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The collapse of state-owned coal producer Solid Energy has been well documented in recent months.
The company has gone from being prepared for sale under the Government's mixed-ownership model to barely surviving as it awaits a decision on whether it will be financially bailed out by taxpayers.
A select committee hearing into the company's state of affairs saw near farcical scenes as the new chairman and chief executive found themselves unable to respond to probing questions from members of Parliament tasked with finding answers to some vexing questions.
Consequently, John Palmer and Don Elder did appear before the select committee but no in-depth answers were provided about how such a shining light in New Zealand's energy future had been extinguished.
This week, accountancy firm Deloitte provided the Treasury with a review of Solid Energy, the results of which were not easy reading. Deloitte states it is difficult in the formal written correspondence to identify the true nature of the relationship between Solid Energy's chairman and chief executive and the Treasury.
But several Treasury staff interviewed identified a sense of tension coming from the chairman and chief executive, particularly when challenged on fundamental aspects of their business and strategy.
The picture becomes clear early on in the Deloitte review that Solid Energy believed it was above having to report to the Treasury, or even the Crown Ownership Monitoring Unit (COMU), on occasions.
There was a series of small events which cumulatively over time created an impression of an entity that was not as respectful of the Treasury's role and responsibility as ministers would expect from a state-owned enterprise.
There were numerous occasions when Solid Energy was late in filing its draft statement of corporate intent and business plans, which put pressure on Treasury resources or required extensions from ministers.
And there were continued efforts to change the rules concerning consultation levels with respect to investment activity, along with an inconsistent dividend policy.
As was made public during the near financial collapse of the company, there were requests for injections of new equity when it was ''very clear'' this was not an option the Government would consider.
Added to this was the company's persistence with its view on energy prices, which was out of line with consensus views, and a refusal to provide supporting analysis when challenged on this view.
The report is a damning review of a company owned by taxpayers that over-stretched itself without looking ahead and factoring in falling coal and oil prices, something about which private sector analysts were warning.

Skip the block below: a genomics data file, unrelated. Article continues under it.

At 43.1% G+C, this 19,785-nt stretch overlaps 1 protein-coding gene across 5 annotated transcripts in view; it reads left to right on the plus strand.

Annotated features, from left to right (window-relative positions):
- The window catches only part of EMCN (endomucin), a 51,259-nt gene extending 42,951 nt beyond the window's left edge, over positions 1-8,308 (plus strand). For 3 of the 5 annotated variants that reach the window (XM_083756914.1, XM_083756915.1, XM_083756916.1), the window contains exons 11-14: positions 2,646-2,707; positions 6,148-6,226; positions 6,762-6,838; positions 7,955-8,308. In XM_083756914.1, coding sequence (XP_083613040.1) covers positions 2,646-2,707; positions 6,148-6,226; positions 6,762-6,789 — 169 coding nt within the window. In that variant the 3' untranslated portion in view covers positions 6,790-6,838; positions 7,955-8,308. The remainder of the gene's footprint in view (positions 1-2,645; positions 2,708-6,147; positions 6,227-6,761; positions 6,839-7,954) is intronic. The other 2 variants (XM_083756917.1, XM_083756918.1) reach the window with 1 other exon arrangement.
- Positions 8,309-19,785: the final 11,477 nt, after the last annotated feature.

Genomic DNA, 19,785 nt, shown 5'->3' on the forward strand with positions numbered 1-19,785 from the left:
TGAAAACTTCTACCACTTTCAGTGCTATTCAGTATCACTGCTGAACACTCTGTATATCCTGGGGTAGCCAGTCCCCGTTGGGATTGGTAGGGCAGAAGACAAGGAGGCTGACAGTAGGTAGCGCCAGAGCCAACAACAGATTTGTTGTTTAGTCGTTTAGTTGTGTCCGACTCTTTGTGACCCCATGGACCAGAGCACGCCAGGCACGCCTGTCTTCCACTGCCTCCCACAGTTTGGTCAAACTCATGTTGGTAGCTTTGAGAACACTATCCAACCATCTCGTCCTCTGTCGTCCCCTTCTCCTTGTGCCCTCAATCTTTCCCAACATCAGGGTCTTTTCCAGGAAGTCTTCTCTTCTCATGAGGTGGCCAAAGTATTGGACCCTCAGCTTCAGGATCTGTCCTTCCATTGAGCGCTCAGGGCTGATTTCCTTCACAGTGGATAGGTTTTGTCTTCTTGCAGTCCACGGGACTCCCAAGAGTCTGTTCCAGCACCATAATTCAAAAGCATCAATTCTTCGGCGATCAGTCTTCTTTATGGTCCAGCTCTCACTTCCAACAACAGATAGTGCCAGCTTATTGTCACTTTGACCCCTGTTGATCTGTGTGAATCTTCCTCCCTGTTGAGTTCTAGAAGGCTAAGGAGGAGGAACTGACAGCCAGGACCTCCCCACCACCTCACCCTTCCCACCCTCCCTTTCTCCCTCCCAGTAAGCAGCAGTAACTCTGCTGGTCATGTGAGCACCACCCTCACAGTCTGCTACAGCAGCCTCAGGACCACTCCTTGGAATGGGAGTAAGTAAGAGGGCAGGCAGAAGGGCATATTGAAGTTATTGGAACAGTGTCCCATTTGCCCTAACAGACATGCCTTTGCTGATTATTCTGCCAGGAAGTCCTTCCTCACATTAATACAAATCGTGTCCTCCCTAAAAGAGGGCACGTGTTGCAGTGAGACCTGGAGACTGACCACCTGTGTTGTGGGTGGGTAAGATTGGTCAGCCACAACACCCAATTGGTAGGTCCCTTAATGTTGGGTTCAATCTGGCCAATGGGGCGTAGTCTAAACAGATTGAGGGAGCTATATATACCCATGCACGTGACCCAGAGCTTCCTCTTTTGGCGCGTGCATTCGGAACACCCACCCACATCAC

Solid Energy was required to substantially downgrade its valuation after the Treasury required it to remove a future project which inflated the commercial valuation by a factor of 16. Even then, the Treasury did not believe the valuation, but it was left as being the board's responsibility to value the company.
Clouding the issue was the past successful financial performance of Solid Energy. In hindsight, it is abundantly clear that moving out of its core role of coal extraction and sales into more esoteric fields was a mistake.
Hundreds of people lost their jobs through this mismanagement and, quite rightly, there have been calls for better monitoring.
So what can taxpayers expect from here?
The Treasury says it identified concerns with Solid Energy early on and subsequently took steps, including seeking an external review of the company's business strategy, rejecting its statement of corporate intent, moving the company to intensive monitoring and seeking the appointment of an investigating accountant.
Treasury secretary Gabriel Makhlouf said the review noted Solid Energy's failure raised questions about how and when monitoring processes were applied, but that for Treasury to have taken more fundamental actions would have required it to express a lack of confidence in a board with a sound track record at a time the company was performing well.
The Treasury is committed to continually improving its processes, where it can. A monitoring improvement programme was started last year to introduce changes over time.
The Treasury will consider how it monitors governance and will work with boards on what that will involve in the future.
With 49 commercial enterprises to monitor, with assets of about $140 billion, correct procedure and reporting must be priorities.